What does it say about unforgiveness in the Bible? The three-step process to forgiving someone, even if they aren’t sorry.
The First Sign Of Unforgiveness
You’re feeling it again. The voices around you sound like Charlie Brown’s teacher. Then comes the tightening in your chest… evidence of the volcano about to erupt – spewing its destruction over everyone within range.
You’ve had the conversation a thousand times before, but he’s done it again. The same thing he dismissed as “no big deal”, or worse – deflected to something you did.
You thought you had forgiven him!
Sister, it is so hard to forgive someone who doesn’t seem to want it and even more to forgive someone who continues to dismiss the hurt it causes. It feels hopeless, I know.
I can’t think of all the times I’ve said: “I forgive…” Or even worse, all the times I know I’ve said, “I will never forgive…” Sure, I am a Christian. But I’m also human. And I can tend to let my emotions get the better of me. The thing I say most often? “Why should I forgive…? He isn’t even sorry!”
If you are a big-emotion-feeling woman like me, you know what I mean.
What Does Forgiveness Mean?
The bitterness you cling so tightly to isn’t meant to be a security blanket. It’s meant to be a balloon. Fill it up and let it go. And it only comes with forgiveness. Why else would Jesus call for it? It’s in the Lord’s Prayer for crying out loud.
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There it is. Let. Go. I guess Elsa had it right. You remember that scene, don’t you? The once stuffy and trapped Queen Elsa decides to just “Let It Go,” lets down her hair, and creates an ice castle on top of a mountain. Basically, saying “Forget y’all. I’m done with you.”
Well, she had part of it right.
Saying “I forgive” isn’t enough. We must live it out. And we can choose to create an ice castle in the sky and say, “Forget y’all!”
But that isn’t what forgiveness is.
To forgive is to release. Be free. That’s where Elsa got it wrong. She didn’t really “Let it Go.” She created her own prison. And like Elsa, the prison we place ourselves in will crumble around us.
The Physical Effects of Unforgiveness
Karen Swartz, M.D., the director of the Mood Disorders Adult Consultation Clinic at The Johns Hopkins Hospital discusses the physical effects of the chronic anger unforgiveness brings.
She says the result of being “hurt and disappointed” takes a toll on our bodies. But forgiveness “calms stress levels, leading to improved health.”
Unforgiveness also takes a toll on our spirit.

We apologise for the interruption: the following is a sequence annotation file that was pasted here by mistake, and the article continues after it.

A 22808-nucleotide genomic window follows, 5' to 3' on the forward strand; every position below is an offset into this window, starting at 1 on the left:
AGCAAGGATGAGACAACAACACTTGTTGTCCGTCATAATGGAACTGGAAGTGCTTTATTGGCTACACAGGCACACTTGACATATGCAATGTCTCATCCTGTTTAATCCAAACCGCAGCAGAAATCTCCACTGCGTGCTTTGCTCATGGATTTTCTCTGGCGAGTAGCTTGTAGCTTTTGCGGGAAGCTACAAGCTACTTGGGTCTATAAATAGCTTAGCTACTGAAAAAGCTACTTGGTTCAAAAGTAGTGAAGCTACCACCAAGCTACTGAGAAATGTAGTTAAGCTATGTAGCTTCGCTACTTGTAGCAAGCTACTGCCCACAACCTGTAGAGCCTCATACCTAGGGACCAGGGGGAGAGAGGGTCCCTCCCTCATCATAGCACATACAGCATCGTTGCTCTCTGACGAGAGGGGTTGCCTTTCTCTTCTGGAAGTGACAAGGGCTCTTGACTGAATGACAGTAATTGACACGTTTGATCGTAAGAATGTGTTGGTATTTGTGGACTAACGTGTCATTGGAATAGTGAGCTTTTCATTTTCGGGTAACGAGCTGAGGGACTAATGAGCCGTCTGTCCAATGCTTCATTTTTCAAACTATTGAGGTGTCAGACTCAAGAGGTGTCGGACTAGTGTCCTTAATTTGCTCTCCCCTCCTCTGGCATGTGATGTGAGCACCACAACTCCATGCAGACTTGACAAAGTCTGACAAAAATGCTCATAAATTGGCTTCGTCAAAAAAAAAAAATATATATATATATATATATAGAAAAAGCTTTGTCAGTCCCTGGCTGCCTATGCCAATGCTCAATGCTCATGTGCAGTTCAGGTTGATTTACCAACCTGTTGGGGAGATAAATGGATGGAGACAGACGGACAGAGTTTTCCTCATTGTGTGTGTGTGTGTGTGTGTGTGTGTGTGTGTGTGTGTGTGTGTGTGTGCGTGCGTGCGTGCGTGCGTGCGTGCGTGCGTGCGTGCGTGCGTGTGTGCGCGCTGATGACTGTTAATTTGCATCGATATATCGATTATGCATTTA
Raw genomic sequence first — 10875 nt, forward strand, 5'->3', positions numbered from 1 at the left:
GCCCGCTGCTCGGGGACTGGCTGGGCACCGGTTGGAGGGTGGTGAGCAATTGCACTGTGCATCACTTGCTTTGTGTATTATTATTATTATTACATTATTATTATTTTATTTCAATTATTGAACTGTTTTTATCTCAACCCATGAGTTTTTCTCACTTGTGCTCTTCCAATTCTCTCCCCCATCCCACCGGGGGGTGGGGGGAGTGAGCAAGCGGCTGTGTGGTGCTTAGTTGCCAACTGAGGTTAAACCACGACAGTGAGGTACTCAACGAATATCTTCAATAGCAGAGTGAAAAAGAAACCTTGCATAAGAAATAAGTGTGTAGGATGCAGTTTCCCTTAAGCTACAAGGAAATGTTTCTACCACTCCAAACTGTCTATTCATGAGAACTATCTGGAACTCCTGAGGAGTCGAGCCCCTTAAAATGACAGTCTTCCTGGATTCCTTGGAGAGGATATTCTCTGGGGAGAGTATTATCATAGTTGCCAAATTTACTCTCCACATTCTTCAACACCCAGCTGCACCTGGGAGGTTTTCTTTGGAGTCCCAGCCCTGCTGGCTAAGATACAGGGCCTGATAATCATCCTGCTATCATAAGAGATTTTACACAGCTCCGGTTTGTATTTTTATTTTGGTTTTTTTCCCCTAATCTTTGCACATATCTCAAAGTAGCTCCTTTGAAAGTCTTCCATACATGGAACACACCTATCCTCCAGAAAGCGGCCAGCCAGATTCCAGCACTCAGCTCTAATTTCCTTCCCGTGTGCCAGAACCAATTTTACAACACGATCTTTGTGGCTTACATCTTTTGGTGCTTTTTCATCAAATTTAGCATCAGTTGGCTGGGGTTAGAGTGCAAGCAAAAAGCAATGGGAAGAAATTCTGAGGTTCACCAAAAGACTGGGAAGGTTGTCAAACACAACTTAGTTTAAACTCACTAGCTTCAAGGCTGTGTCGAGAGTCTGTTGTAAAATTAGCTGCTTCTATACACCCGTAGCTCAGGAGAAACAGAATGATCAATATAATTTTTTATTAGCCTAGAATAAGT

The Eternal Effects of Unforgiveness
In Ephesians 4:31 – 32, it states:
Let all bitterness and wrath and anger and clamor and slander be put away from you, along with all malice. Be kind to one another, tender-hearted, forgiving each other, just as God in Christ also has forgiven you.
As we have been forgiven, we must also forgive. Matthew 6:14-15 (Right after the Lord’s prayer, by the way), Jesus tells us:
For if you forgive other people when they sin against you, your heavenly Father will also forgive you. But if you do not forgive others their sins, your Father will not forgive your sins.
Do I have to actually forgive others? As in, the ones who don’t even care about hurting me (and my family). The ones who aren’t even sorry and will never apologize.
I’m terrible. I know.
Do you have a person who is impossible to forgive? Someone who seems to get a crazy high from causing turmoil in your life?
Yep. Me, too. Hence the eye roll.
Learning to Forgive Is a Process
Forgiveness is not a one-and-done kind of thing. It is a continual process. It takes a declaration and many prayers: mostly for my heart to be softened and learn to forgive.
It’s so hard though.
We don’t feel like doing it.
And I’ll be quite honest with you. I don’t do it because I want to or because I feel like it. I do it because I need to.
As we are forgiving others, we need to also place our hearts in a position of repentance. “Repent, then, and turn to God, so that your sins may be wiped out, that times of refreshing may come from the Lord” (Acts 3:19, NIV).
I love the last part. “That times of refreshing may come from the Lord.”
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3 Steps to Forgiving Someone (Especially If They Aren’t really Sorry)
The act of forgiveness is not a feeling. It is a choice. So how do we forgive?
1. Place your heart in a position of repentance.
“Repent” has such a negative connotation so let’s put it this way. Feel so sorry about having an unforgiving heart that you want to actually get rid of it. It’s not the same as saying you want to forgive the person who hurt you. It’s saying your connection with our Heavenly Father is more important because unforgiveness keeps us separated from our loving, Heavenly Father.
And repentance is necessary to bring us back in connection to Him.
Turn away from what you know to be wrong. Easy, right? (I’m laughing, too). But we can do it!
Multiple times a day, if necessary. Make a proclamation of forgiveness. Yes, even for the one person who seems impossible to forgive. The one person who isn’t even sorry!
Pray our Heavenly Father would show you His heart. Not only for you. But, for the person you need to forgive.
Can I be real with you here? I’ve struggled with this even while writing this post! I had my “Prayer for an Unforgiving Heart” printed out because I was preparing it for YOU!
Turns out, I needed it for me, too.
I have prayed this prayer several times and it will need to be used plenty more, I’m sure. Praise God for making my heart tender every time I needed it.
And if you can’t find the words because you’re so angry right now, get it below for yourself. Keep it close during your quiet time and turn to it when your heart of unforgiveness tries to rear its ugly head. It’ll help you turn your focus to the One who really matters!